Suzanne Says

Questions & Answers

June 2004

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Question: I was surprised to find one of my questions to you in the April newsletter. However, it was also good to consider your thoughtful reply.

Another question that I have concerns the behavior of my 4-year-old granddaughter, Meg. From time to time her mother and I notice that she participates in a role-playing activity of sorts. She has a pretend friend, named Chloe, to whom and about whom she sometimes speaks.

The most interesting activity is when she does a reenactment of what happens to her when her Mum drops her off at preschool in the morning. I mean she speaks to the preschool teacher telling her pretty much the same time as her mother said to the teacher about herself; e.g., "Now I gave her a "disprin" this morning, but I think she will be OK. If you need to you can phone me at work and I’ll get her dad to pick her up early"…etc.

Meg will do a reenactment of this voluntarily with me or her mother using Chloe as the subject. It is very close to the same thing that her mother has said to the teacher about her (Meg). I asked how old Chloe is the other day and the reply was 5 years old. Her mother asked on another occasion and was told she’s 3 years old.

My question is….Is it "normal" for a little one to have a "pretend friend" and what is going on in the role-playing behavior? To me it feels like there’s some sort of "projection" happening??? Faith S.

Answer: Hi, Faith. It is normal to have an imaginary friend and to work out experiences through role playing in the first few years of life. One child I know did not like having a baby sitter and would repeat to her doll exactly what her mom would say, "You have to have a baby sitter, but I will be back soon." This helped her manage her feelings and conflicts. (I remember one of my daughters had an insightful kindergarten teacher who said on parent’s night, "I promise not to believe everything I hear about you; if you promise not to believe everything you hear about me." She said this because most kindergarten children are in a magical-thinking stage, where they cannot tell the difference, many times, between what someone has said and what they make up in their minds.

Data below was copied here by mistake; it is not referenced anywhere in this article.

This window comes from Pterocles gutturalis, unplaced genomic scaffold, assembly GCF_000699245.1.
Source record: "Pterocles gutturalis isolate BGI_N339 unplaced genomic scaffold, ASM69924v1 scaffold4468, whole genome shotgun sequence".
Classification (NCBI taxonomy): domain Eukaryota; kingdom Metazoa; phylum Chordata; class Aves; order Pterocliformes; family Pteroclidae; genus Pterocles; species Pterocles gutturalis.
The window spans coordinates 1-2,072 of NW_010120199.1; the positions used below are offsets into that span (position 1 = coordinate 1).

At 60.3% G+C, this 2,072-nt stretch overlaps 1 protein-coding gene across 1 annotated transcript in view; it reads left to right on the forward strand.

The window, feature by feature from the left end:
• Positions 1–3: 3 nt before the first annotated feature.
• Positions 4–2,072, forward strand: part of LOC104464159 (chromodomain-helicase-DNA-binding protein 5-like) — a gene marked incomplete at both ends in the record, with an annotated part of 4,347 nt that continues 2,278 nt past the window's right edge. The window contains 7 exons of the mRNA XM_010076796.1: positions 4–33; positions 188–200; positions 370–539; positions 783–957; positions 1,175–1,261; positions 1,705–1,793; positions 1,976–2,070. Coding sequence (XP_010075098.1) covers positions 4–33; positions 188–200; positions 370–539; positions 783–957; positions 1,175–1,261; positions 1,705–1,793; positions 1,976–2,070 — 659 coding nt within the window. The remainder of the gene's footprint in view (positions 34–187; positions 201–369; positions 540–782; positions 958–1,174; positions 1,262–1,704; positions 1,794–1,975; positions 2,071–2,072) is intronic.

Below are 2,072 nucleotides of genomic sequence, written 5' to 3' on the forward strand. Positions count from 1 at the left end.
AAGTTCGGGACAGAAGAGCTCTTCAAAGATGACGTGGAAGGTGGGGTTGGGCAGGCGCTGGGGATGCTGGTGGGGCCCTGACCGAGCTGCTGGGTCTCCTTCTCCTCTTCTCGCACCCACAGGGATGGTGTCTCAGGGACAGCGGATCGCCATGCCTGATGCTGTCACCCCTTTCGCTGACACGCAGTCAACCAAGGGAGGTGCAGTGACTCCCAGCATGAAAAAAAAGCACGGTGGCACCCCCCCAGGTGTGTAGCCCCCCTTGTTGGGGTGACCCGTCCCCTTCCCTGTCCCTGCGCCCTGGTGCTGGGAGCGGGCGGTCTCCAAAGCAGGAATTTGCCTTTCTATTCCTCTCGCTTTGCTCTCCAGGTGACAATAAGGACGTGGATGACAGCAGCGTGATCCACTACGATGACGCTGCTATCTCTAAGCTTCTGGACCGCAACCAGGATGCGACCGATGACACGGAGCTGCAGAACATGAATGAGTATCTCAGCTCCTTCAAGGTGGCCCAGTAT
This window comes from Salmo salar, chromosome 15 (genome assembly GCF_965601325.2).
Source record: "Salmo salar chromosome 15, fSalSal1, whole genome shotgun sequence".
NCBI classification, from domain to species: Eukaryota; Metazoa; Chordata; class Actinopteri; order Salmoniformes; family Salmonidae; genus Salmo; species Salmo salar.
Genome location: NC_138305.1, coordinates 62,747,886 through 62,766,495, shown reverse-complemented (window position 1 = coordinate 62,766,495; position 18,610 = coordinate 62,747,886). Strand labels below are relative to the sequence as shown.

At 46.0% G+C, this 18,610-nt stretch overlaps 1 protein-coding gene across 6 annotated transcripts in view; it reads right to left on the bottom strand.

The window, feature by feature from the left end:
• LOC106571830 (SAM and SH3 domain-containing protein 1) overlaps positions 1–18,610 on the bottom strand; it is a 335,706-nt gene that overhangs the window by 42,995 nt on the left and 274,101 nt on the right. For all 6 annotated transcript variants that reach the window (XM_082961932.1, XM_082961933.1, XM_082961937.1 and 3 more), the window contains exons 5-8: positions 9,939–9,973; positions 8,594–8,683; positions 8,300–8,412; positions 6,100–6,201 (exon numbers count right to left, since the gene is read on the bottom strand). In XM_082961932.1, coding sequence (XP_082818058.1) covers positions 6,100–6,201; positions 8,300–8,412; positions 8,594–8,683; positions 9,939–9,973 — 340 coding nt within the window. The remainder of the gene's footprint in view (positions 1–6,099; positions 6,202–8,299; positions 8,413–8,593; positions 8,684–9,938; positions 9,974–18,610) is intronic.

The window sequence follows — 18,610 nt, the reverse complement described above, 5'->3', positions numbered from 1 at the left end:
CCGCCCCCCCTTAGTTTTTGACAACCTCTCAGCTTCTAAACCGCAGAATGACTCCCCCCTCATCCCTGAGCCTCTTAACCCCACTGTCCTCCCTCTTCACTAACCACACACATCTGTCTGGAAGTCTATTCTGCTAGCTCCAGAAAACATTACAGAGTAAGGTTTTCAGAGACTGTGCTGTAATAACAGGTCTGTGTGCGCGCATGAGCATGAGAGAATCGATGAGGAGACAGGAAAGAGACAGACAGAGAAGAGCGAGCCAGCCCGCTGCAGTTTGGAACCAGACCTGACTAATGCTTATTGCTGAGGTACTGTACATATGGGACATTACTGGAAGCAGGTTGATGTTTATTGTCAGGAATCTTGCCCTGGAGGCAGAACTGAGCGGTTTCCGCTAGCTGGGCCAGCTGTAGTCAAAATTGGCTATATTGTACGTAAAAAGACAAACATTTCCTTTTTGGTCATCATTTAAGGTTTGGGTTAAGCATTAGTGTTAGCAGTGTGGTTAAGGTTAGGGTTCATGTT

They are very creative here and easily make up stories, change details of an experience, etc. Childrens’ imaginary friends are also in this category. Some educators and mental health professionals believe this can be a helpful psychological tool when a child is in a stressful situation. Your granddaughter may cope with going to school and leaving her mom by using her active imagination, imaginary friend, and role playing to process her feelings. I personally had an imaginary friend at the age of four, whom I talked to and who would join us at the dinner table.

Until about 7 years of age, children are in what is called primary process thinking, a time of magical thinking which is not logical or linear. It is a right-brained, creative, and fantasy time of life. One can get clues from a child’s artwork when they are mature enough to begin reading and thinking logically. When you see a drawing with a base line, grass on the bottom of the page in a straight horizontal line and people standing next to each other, they are beginning to think in linear terms and more logically.

The art work of a four year old usually looks random and all over the page, with people and things floating. For example, if you ask a young child to draw their birthday party, they might put a cake down at the bottom of the page; then the next thought they might have is that Mom was there, so Mom gets drawn, and so forth. Again, this is a very non-linear period of time for an individual, which your granddaughter is currently experiencing. A pretend friend, repeating what adults have said verbatim, and role playing with an active imagination are a normal part of growing up and learning to cope with our world.




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